For home games, potential customer bases are easy to identify. Looking beyond the handful of fans who would purchase a hotel room for such an occasion, away teams traveling with a party of approximately two dozen people are especially a secured demographic. Even then, a handful of home games that only take place a few months out of the year would not be enough to keep such businesses afloat, especially during offseason.
So, how have local sports franchises revitalized the hospitality industry? Why would the Dallas-based Omni Hotel company greenlight the $252 million construction of the Omni Frisco Hotel if games only provide a sparse and intermittent stream of customers? The answer is simple – these facilities are used for far more than just athletic events. “Participants of corporate meetings and conventions and day trippers who come in from a 75-mile radius are probably 85 percent of our leisure visitors,” says Marla Roe, Visit Frisco’s Executive Director. “You kind of take the whole pie – groups and meetings really fill the weekdays, and our sports-related business can fill the weekends, along with leisure visitors.”
The Star has especially found enormous success in this circuit due to the size of both the stadium and the capacity of the Omni Frisco Hotel. The Dallas Cowboys brand is also a huge selling point in this regard. How cool would it be if an industry convention was hosted at the headquarters and the practice stadium of America’s Team?
These facilities attract tourism in even more capacities, and entertainment plays an integral role in this. In 2017, The Star tapped James Taylor as its inaugural performer. Toyota Stadium has had a-list musicians such as Metallica, Ed Sheeran and Imagine Dragons on its stage. Comerica Center has been host to the likes of Eric Church, The B-52’s and Mac Miller. Between these facilities, destination music festivals such as Ozzfest and Edgefest were previously hosted, and annual engagements such as Off the Rails Country Music Festival and the hip-hop centric Unruly Citizens are currently in place.
Suffice it to say, what makes the sports industry such an important fixture in Frisco is not as much the sporting events themselves as it is the utility the arenas provide for a variety of functions.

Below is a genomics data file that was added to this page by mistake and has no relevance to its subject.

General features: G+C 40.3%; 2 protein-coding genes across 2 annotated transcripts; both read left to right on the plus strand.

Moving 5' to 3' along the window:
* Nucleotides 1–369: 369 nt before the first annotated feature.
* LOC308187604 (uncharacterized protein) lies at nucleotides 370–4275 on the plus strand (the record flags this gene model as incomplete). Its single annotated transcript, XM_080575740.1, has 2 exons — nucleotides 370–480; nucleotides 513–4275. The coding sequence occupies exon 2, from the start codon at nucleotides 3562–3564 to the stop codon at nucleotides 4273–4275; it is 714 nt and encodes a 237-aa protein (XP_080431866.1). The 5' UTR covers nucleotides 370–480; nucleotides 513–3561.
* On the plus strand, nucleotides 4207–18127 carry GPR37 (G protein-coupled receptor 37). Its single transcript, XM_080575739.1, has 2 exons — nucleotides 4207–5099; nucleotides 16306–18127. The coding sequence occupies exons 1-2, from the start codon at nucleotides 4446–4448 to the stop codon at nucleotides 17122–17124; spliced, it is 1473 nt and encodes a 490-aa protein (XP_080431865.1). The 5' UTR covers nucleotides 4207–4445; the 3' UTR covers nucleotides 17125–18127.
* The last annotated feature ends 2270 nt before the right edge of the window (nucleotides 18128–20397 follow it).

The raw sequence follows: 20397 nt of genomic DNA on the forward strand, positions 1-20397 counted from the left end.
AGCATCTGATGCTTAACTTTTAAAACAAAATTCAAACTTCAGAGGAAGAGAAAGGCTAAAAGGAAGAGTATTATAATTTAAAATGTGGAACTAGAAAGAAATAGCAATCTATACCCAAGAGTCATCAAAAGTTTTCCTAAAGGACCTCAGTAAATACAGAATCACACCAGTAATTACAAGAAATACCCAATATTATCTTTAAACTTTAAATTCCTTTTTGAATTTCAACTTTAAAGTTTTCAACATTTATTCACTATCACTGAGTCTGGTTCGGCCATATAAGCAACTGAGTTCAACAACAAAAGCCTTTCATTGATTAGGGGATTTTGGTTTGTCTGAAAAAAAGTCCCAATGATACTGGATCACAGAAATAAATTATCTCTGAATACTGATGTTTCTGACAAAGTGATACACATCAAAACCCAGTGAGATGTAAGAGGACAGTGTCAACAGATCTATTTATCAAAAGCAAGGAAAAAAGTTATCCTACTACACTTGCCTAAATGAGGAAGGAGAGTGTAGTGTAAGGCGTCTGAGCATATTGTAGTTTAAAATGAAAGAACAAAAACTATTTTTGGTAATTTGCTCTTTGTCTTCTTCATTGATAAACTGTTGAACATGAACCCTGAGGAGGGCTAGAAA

The extent of this economic stimulus is even more profound when one considers the spillover effect that other local businesses benefit substantially from, and the increase in property value that, in effect, increases property tax revenue. The location of Dr Pepper Ballpark is of substantial benefit to nearby sports bars. The existence of Toyota Stadium is of profound importance to The British Lion. On the grounds of The Star are a variety of tenants that collectively form a vibrant nightlife and culinary arts scene.
The revenue streams provided by these athletic facilities are nearly endless, and beneath the veneer of home games is a nexus that the local sports industry has with the hospitality industry, the service industry and the entertainment industry. As such, Frisco’s sports industry has a value far greater than just $20 million, and the value it provides to the city of Frisco is far more than just monetary. Sports teams have been at the cutting-edge of Frisco’s economic expansion, and thanks to their presence, jobs have been created. Thanks to sales and property tax revenue, schools, infrastructure and public services have been continually funded.
Never underestimate the power of a couple dozen people throwing a ball around in the middle of a field.
Garrett Gravley is a Dallas-based arts and entertainment writer, journalist and music critic.